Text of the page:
Jared also said that he hopes in the future, the group will be able to reorient; he never intended Students United to focus solely on prison reform. For Jared at least, the hope is that Students United will become a hub for all students to participate in radical organizing around a variety of issues. For example, Oct. 11, Students United hosted a discussion space for black student activists where the conversation centered on whether it was harmful or helpful for students to study abroad.

Other organizations have also become involved with Students United. UndocuTribe, an organization that advocates for the rights of student recipients of the Deferred Action for Child Arrivals and Temporary Protected Status policies, began circulating a petition in solidarity with Students United denouncing “unequal punishment and treatment” and demanding “the immediate reversal of the sentences against the members of W&M Students United.”

Professors have expressed solidarity as well — faculty from the Asian American and Pacific Islander academic program worked together to release a letter criticizing the treatment of Aditi and other students associated with Students United.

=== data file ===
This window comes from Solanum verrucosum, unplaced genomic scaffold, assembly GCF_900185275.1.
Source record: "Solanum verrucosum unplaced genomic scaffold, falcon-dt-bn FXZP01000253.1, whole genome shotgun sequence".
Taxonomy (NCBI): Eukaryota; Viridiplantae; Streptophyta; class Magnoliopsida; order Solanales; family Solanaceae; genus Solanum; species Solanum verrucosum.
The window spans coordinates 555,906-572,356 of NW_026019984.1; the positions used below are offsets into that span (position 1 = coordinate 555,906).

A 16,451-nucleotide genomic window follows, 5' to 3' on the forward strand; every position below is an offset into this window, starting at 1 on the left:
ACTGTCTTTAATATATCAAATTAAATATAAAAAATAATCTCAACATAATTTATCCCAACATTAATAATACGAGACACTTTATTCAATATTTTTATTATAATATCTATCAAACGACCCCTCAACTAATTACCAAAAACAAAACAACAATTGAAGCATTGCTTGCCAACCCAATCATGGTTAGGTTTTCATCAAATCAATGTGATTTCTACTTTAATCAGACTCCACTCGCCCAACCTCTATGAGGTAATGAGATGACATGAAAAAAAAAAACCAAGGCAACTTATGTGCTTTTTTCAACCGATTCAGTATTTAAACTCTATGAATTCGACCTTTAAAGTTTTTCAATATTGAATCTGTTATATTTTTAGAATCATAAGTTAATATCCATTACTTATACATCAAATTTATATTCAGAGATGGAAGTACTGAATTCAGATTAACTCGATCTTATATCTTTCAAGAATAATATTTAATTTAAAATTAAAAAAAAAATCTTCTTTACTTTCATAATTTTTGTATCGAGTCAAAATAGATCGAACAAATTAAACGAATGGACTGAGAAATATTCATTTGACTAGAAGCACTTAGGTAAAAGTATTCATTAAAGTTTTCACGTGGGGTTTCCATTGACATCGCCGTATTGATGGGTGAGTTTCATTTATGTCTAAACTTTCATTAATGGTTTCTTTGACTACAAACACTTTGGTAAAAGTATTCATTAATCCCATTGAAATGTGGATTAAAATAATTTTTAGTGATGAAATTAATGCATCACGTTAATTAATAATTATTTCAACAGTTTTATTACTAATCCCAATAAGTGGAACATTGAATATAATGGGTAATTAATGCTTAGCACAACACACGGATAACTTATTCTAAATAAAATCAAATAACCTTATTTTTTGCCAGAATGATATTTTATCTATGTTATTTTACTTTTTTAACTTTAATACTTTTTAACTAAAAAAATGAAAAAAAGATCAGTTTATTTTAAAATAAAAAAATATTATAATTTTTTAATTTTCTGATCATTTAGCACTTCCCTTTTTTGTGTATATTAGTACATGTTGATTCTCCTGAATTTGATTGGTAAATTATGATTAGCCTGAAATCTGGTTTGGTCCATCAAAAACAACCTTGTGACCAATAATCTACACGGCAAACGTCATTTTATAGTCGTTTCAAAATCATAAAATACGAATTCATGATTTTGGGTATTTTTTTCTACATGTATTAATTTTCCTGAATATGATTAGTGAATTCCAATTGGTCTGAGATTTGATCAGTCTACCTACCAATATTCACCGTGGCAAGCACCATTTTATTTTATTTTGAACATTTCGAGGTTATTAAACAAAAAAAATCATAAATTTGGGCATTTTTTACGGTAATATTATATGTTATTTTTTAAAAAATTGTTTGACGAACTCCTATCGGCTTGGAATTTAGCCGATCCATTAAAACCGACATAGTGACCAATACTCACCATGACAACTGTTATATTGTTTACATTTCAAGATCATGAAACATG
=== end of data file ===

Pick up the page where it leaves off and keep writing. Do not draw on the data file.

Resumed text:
The letter addresses concerns stemming from Aditi’s committee hearing. Aditi began their testimony in Hindustani and they were asked to continue their testimony in English. Aditi received disciplinary probation for two semesters and Finn received disciplinary probation for one semester while other students received warnings. The APIA faculty letter calls to question whether or not the differing repercussions were a result of Aditi and Finn’s race or gender identity.

“In closing, we issue this statement as an exercise of our academic freedom but more so out of concern and dedication to our entire William & Mary community that wishes to proudly announce to our entering and current students, their families, faculty, as well as to administrators and staff members, that all who are here belong here,” the open letter signed by Asian and Pacific Islander American Studies faculty states. “We certainly hope that this is the case.”

— News Editor Leonor Grave ’ 19 also contributed to this report.